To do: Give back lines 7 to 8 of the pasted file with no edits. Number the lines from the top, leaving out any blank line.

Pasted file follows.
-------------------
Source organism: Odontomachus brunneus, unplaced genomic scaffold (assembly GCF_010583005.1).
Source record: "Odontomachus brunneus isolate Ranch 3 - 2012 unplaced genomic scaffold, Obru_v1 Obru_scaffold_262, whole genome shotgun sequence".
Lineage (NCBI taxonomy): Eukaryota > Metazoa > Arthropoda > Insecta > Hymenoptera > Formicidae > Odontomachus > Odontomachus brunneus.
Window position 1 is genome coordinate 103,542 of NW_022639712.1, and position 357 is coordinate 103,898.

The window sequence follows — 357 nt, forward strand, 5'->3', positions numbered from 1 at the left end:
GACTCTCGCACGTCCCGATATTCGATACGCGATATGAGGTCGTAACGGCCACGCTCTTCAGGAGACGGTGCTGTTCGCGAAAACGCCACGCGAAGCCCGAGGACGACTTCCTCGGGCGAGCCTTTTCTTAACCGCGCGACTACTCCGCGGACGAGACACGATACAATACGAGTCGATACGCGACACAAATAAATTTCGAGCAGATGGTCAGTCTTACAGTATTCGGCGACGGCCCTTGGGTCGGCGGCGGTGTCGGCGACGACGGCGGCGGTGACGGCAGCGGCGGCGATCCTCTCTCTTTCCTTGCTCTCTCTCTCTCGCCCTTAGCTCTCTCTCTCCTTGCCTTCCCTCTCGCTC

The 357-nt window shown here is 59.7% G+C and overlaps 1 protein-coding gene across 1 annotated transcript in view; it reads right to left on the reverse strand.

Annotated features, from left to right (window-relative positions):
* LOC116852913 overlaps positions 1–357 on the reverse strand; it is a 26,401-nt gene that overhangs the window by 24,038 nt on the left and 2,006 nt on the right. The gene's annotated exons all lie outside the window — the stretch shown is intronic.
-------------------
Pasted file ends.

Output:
The 357-nt window shown here is 59.7% G+C and overlaps 1 protein-coding gene across 1 annotated transcript in view; it reads right to left on the reverse strand.

Annotated features, from left to right (window-relative positions):